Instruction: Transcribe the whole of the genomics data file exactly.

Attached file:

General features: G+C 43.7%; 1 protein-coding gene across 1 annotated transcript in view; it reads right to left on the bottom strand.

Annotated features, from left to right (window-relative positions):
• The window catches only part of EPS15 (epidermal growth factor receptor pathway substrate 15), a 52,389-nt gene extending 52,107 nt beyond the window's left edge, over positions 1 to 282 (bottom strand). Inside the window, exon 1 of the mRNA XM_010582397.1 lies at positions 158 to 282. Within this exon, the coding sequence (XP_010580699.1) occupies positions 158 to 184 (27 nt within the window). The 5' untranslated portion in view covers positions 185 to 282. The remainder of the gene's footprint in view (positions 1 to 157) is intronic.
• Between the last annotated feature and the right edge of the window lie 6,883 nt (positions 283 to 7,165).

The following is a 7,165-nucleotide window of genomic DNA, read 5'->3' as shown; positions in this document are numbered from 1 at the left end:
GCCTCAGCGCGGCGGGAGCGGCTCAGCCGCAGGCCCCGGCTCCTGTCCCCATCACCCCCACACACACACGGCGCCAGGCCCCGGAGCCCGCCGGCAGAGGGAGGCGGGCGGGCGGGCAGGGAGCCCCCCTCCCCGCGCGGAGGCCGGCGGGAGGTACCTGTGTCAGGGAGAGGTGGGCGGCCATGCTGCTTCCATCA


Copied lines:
General features: G+C 43.7%; 1 protein-coding gene across 1 annotated transcript in view; it reads right to left on the bottom strand.

Annotated features, from left to right (window-relative positions):
• The window catches only part of EPS15 (epidermal growth factor receptor pathway substrate 15), a 52,389-nt gene extending 52,107 nt beyond the window's left edge, over positions 1 to 282 (bottom strand). Inside the window, exon 1 of the mRNA XM_010582397.1 lies at positions 158 to 282. Within this exon, the coding sequence (XP_010580699.1) occupies positions 158 to 184 (27 nt within the window). The 5' untranslated portion in view covers positions 185 to 282. The remainder of the gene's footprint in view (positions 1 to 157) is intronic.
• Between the last annotated feature and the right edge of the window lie 6,883 nt (positions 283 to 7,165).

The following is a 7,165-nucleotide window of genomic DNA, read 5'->3' as shown; positions in this document are numbered from 1 at the left end:
GCCTCAGCGCGGCGGGAGCGGCTCAGCCGCAGGCCCCGGCTCCTGTCCCCATCACCCCCACACACACACGGCGCCAGGCCCCGGAGCCCGCCGGCAGAGGGAGGCGGGCGGGCGGGCAGGGAGCCCCCCTCCCCGCGCGGAGGCCGGCGGGAGGTACCTGTGTCAGGGAGAGGTGGGCGGCCATGCTGCTTCCATCA